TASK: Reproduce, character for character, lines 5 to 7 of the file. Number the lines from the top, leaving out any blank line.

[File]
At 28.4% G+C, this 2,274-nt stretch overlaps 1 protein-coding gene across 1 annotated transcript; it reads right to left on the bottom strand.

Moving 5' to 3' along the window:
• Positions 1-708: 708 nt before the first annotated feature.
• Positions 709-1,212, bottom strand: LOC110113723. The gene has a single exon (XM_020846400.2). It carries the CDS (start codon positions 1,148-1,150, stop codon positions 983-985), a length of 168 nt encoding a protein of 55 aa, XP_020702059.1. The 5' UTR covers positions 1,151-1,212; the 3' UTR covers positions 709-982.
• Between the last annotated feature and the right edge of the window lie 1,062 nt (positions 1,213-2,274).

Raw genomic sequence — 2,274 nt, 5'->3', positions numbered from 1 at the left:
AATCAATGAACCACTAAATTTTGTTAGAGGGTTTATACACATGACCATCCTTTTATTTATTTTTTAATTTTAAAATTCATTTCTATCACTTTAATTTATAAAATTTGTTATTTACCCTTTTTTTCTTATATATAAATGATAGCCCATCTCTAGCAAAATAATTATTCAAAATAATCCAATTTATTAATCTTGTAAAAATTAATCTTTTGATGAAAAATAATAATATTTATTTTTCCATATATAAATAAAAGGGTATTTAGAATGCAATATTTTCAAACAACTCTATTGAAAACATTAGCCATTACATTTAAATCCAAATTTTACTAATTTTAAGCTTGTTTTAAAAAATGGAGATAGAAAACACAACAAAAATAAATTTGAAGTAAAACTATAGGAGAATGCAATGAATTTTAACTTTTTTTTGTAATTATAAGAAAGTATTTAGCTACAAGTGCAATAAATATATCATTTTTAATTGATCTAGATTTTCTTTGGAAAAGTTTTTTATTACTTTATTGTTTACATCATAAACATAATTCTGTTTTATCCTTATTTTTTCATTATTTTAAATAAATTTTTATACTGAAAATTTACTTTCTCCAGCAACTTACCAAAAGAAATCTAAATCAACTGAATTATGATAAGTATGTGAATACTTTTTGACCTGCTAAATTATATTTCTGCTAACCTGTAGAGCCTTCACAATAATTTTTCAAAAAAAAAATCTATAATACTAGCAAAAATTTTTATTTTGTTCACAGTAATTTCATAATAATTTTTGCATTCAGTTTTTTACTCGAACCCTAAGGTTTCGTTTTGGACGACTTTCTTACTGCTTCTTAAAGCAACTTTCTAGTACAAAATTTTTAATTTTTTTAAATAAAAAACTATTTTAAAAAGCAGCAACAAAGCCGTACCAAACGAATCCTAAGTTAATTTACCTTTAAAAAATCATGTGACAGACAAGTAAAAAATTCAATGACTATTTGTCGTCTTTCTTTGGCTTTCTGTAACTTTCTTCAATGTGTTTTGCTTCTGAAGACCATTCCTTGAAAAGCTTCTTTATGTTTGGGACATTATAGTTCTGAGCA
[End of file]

• Between the last annotated feature and the right edge of the window lie 1,062 nt (positions 1,213-2,274).

Raw genomic sequence — 2,274 nt, 5'->3', positions numbered from 1 at the left:
AATCAATGAACCACTAAATTTTGTTAGAGGGTTTATACACATGACCATCCTTTTATTTATTTTTTAATTTTAAAATTCATTTCTATCACTTTAATTTATAAAATTTGTTATTTACCCTTTTTTTCTTATATATAAATGATAGCCCATCTCTAGCAAAATAATTATTCAAAATAATCCAATTTATTAATCTTGTAAAAATTAATCTTTTGATGAAAAATAATAATATTTATTTTTCCATATATAAATAAAAGGGTATTTAGAATGCAATATTTTCAAACAACTCTATTGAAAACATTAGCCATTACATTTAAATCCAAATTTTACTAATTTTAAGCTTGTTTTAAAAAATGGAGATAGAAAACACAACAAAAATAAATTTGAAGTAAAACTATAGGAGAATGCAATGAATTTTAACTTTTTTTTGTAATTATAAGAAAGTATTTAGCTACAAGTGCAATAAATATATCATTTTTAATTGATCTAGATTTTCTTTGGAAAAGTTTTTTATTACTTTATTGTTTACATCATAAACATAATTCTGTTTTATCCTTATTTTTTCATTATTTTAAATAAATTTTTATACTGAAAATTTACTTTCTCCAGCAACTTACCAAAAGAAATCTAAATCAACTGAATTATGATAAGTATGTGAATACTTTTTGACCTGCTAAATTATATTTCTGCTAACCTGTAGAGCCTTCACAATAATTTTTCAAAAAAAAAATCTATAATACTAGCAAAAATTTTTATTTTGTTCACAGTAATTTCATAATAATTTTTGCATTCAGTTTTTTACTCGAACCCTAAGGTTTCGTTTTGGACGACTTTCTTACTGCTTCTTAAAGCAACTTTCTAGTACAAAATTTTTAATTTTTTTAAATAAAAAACTATTTTAAAAAGCAGCAACAAAGCCGTACCAAACGAATCCTAAGTTAATTTACCTTTAAAAAATCATGTGACAGACAAGTAAAAAATTCAATGACTATTTGTCGTCTTTCTTTGGCTTTCTGTAACTTTCTTCAATGTGTTTTGCTTCTGAAGACCATTCCTTGAAAAGCTTCTTTATGTTTGGGACATTATAGTTCTGAGCA